The program participants spend 3/4 of their time in a classroom setting the remainder is job shadowing. The duration of the program is approximately for six weeks (last two weeks of June and all of July)
Depending on the nature and size of the employer, this question may involve both federal and state law. As to New Mexico law, the local agency responsible for enforcing minimum wage laws has posted some helpful information on its website:...Read more »
In addition to limitations under the federal Fair Credit Reporting Act, New Mexico Statute Section 56-3-6 generally places some limits on the information "credit bureaus" can list, such as limiting reporting of bankruptcies to no longer than 14 years, collection accounts no longer than 7 years, and...Read more »
I was told my plant in Pennsylvania would be shutting down soon, and that I would be doing the company a favor in Relocating to New Mexico. I agreed under the circumstances that my plant was shutting down. I had to sign a repayment agreement if I were to quit or get fired within 2 years. I quit... Read more »
Generally, the answer would depend on the specific terms of your repayment agreement. In some situations, New Mexico does recognize a claim of "fraud in the inducement" of an agreement as grounds to void the agreement. Generally, New Mexico Statutes Section 50-4-2 prohibits an employer from any...Read more »
In certain situations, the New Mexico Workers' Compensation Act, NMSA § 52-1-28.2, prohibits the employer from retaliating/terminating/pressuring resignation after an employee sustains a workplace injury and/or makes a claim for Workers Compensation benefits. Whether it applies to you would...Read more »
My employer recently got a new manager (he has been there for 3 weeks) I have worked at the company for 8 months (since it opened) and have had the exact same schedule since that point(I have documentation of this), and have never asked for a single day off. I requested two days off because I had... Read more »
You will need to consult with an attorney where you can provide more details to determine what the legal implications are of your employer's actions. As a general rule, unless there is a contract stating otherwise (such as a collective bargaining agreement), an employer can fire and replace an...Read more »
Did you do this on a contract basis or were you an employee (sometimes even if you were told you were a contractor, the law might consider you an employee)? You can report to the New Mexico Department of Workforce Solutions Wage and Hour Bureau. They will investigate employers who fail to pay...Read more »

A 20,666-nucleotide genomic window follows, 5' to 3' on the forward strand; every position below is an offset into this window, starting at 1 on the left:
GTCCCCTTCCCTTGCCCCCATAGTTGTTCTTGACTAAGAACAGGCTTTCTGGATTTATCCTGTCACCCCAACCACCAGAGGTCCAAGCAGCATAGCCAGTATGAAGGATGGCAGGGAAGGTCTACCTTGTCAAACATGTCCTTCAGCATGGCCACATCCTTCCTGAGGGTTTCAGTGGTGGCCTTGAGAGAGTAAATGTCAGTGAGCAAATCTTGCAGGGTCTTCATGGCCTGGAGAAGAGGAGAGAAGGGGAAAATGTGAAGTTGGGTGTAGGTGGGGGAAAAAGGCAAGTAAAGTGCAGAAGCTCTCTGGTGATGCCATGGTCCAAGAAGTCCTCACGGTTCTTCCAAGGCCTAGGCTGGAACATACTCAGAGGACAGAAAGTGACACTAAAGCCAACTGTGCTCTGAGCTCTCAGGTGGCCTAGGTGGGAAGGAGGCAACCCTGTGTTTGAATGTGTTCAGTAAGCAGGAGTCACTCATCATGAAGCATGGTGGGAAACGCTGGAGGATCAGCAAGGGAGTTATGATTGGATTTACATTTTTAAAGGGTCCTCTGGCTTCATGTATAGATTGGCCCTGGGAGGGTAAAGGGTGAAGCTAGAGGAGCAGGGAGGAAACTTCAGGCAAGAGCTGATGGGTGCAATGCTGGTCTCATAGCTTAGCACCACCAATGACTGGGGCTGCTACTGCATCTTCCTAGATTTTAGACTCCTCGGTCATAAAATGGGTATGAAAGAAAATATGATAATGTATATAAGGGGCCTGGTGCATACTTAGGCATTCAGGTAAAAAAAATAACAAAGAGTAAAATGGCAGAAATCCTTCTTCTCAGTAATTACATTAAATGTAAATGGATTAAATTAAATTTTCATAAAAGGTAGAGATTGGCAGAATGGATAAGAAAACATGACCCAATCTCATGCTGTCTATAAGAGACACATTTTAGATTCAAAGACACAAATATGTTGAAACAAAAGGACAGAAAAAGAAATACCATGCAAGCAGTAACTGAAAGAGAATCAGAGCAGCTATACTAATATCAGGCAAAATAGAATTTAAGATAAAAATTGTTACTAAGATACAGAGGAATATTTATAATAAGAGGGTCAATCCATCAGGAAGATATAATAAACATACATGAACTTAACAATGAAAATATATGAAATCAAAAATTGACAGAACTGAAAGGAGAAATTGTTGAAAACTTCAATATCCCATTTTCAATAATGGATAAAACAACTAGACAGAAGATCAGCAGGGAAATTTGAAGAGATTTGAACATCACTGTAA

I have been at my current job for A year and two months yesterday I was told that I'm being put on in 3 months probationary period because of my absences, in which 75% of them i have provided proof of court dates and physician appointments which they would tell me they didnt need a copy. My accrued... Read more »
It is not clear what you mean when you say you are now a part time employee even though your hours stay the same. You would need to provide more details, but the general rule in New Mexico is that issues related to accrual, use, or loss of vacation or sick leave are determined by your employer's...Read more »
It is not clear what you are asking. With few exceptions, any business in New Mexico with employees must register with multiple government entities. The business should have a Federal Employer Identification number (EIN) to facilitate federal payroll taxes and withholding. The business will also...Read more »
Is this a real scenario? You were hired as a baker and then reassigned to duties as a car mechanic? It is not clear from your description whether you have any legal claims. Employment in New Mexico is presumed at-will unless there is a contract stating otherwise. That means the employer does...Read more »
This happens all of the time. Whether it is permitted or not is a matter of company policy. Government entities are subject to some anti-nepotism laws, but otherwise fraternization and nepotism are not legal issues but rather issues of company policy.
I currently operate a business but am facing the choice of either laying people off or keeping them on the payroll without scheduling any hours until financial situation improves. Just wanted to know if there was a minimal requirement for hours if an employee was on a current payrol
If you do not have the work, you do not have to schedule employees for a minimum amount of hours unless you have entered into a contract that alters the presumptive at-will relationship. Even if you do have the work, you do not have to guarantee any worker a minimum number of hours. This answer...Read more »
I was terminated because of information on a background report. An employee told me i was under investigation for crimes and he informed me of what was on my background report. It isn't public record, i never knew about any allegations against me and had to find out from another employee about what... Read more »
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